The New England Patriots won the Super Bowl 34-28, in the most gobsmacking, unfathomable comeback in Super Bowl history. Down 28-3, they came all the back to win in overtime. That will mean joy in the White House—as Donald Trump’s favorite team is victorious—and also joy for Patriots tight end Martellus Bennett, who won’t be joining the team upon their inevitable White House visit because of the man inhabiting that space.
But there was something else thrumming beneath the surface of this game: something far more meaningful than which billionaire ended up hoisting the Lombardi Trophy. It was something in the anthems, something in the commercials, something in the way people were watching the action.
It started with the Schuyler Sisters from the musical Hamilton—Phillipa Soo, Renée Elise Goldsberry, and Jasmine Cephas Jones—singing “America the Beautiful“ and adding the word “sisterhood”—as in “crown thy good in brotherhood and sisterhood”—to the lyrics. Given the women’s marches that exploded after the Trump inauguration, given that Vice President Mike Pence was in a VIP box, and given Pence’s own history of being rebuked at the musical Hamilton last November, it was difficult to see the performance as anything but a highly choreographed shot to the solar plexus of this White House. Then Lady Gaga’s halftime performance started with “God Bless America” and then, as if taking a hand-off from Soo, Goldsberry, and Jones, she transitioned to the Woody Guthrie anthem “This Land Is Your Land,” an anthem being sung at protests around the country. There are many who wanted Lady Gaga to be more political, but when you choose a song not only organically connected to present day protests but one with lyrics that include, “As I went walking I saw a sign there / And on the sign it said “No Trespassing.” / But on the other side it didn’t say nothing, / That side was made for you and me,” the significance is unmistakable.
Then she sang her rousing 2011 anthem “Born This Way.” Six years ago, this was a statement against bullying. It is difficult to hear it now as anything but an anthem against the biggest bully of them all. The verses Gaga chose to sing must have given Steve Bannon more heart palpitations than Falcons receiver Mohamed Sanu as she sang,
Don’t be a drag, just be a queen
Whether you’re broke or evergreen
You’re black, white, beige, chola descent
You’re Lebanese, you’re orient
Whether life’s disabilities
Left you outcast, bullied, or teased
Rejoice and love yourself today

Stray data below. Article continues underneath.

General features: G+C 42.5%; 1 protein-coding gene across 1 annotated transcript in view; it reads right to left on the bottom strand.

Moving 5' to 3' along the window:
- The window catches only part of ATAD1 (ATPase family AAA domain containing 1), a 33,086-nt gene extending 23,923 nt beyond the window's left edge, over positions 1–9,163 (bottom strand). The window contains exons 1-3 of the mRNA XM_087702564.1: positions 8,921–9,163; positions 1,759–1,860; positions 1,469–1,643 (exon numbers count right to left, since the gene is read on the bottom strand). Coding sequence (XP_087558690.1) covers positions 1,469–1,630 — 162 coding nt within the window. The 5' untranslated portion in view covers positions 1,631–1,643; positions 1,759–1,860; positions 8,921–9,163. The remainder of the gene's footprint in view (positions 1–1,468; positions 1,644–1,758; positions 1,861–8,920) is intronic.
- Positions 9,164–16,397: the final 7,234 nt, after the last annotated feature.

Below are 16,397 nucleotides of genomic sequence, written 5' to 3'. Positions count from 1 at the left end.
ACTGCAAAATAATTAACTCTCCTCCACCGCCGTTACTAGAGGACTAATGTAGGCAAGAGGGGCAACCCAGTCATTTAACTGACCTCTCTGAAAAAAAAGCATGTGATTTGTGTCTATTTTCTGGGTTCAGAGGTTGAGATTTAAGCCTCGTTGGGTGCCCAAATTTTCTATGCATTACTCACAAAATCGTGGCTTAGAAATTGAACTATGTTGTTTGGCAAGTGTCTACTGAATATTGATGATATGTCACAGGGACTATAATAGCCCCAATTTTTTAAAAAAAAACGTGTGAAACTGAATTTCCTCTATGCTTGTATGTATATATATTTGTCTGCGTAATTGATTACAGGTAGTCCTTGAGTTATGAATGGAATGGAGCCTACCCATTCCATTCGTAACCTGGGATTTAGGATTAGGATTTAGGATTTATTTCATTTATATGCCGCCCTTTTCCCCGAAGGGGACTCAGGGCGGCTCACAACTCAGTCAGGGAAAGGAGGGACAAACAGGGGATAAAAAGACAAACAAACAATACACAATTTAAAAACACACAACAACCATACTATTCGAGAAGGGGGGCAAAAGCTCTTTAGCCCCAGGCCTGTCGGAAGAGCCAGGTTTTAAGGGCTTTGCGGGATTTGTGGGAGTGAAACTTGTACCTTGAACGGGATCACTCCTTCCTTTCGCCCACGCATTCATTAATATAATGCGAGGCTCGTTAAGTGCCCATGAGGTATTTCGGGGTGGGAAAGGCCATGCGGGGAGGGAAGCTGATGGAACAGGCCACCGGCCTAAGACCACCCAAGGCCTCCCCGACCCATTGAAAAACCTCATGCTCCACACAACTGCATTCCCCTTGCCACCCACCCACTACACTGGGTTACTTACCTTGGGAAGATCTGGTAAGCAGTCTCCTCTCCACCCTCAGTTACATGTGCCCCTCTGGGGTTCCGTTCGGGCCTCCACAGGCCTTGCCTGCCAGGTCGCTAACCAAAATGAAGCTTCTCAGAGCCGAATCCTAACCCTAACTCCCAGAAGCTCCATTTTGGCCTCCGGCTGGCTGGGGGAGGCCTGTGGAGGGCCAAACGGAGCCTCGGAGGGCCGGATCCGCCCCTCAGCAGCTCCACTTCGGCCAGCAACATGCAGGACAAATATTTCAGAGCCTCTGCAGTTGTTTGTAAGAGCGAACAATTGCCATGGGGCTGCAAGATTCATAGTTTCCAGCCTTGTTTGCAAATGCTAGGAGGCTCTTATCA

‘cause baby you were born this way
No matter gay, straight, or bi,
Lesbian, transgendered life,
I’m on the right track baby,
I was born to survive.
No matter black, white or beige
Chola or orient made,
I’m on the right track baby,
I was born to be brave.
This is what happened on the field. The commercials attempted to capture this mood as well, from a “proudly feminist” Audi ad to an Anheuser-Busch campaign celebrating the immigration story of the beer company’s founding family, much to the chagrin of online Nazis now calling for a boycott of the brewery. There was even a hair-product commercial that started with the statement, “We are in for four years of bad hair.” This might very well be seen as an effort to “commodify dissent,” but it is stunning that the suits of Madison Avenue—after years of erectile-disfunction and sexist godaddy.com ads—feel something in the air that they yearn to commodify.
This is just what took place around the Super Bowl. Outside the stadium, Houston saw a weekend of protests, culminating in the participation of more than 1,000 people in a Sunday march that stretched over one half a mile. It was for black lives and against the Muslim ban, and decidedly against the aims of this White House. That’s what happens when the Super Bowl is staged in a city that takes in more refugees than anywhere in the United States.
There is no doubt that people who equated a Patriots victory with a victory of sorts for Trump will feel, um, deflated by the turn of events tonight. But the real world is more complicated than that. The Patriots will go home to a city that Trump would not even be able to enter without provoking mass protests, a city that just a week ago had hundreds of people clogging Logan airport to protest the Muslim ban and two weeks ago shut down greater Boston with post-inauguration protests. The fight goes on, and the wind is at our back. The resistance continues, and great comebacks should remind us that nothing is set in stone.
Dave Zirin is the author of the book: "Welcome to the Terrordome: The Pain, Politics and Promise of Sports" (Haymarket). You can receive his column Edge of Sports, every week by going to email@example.com.
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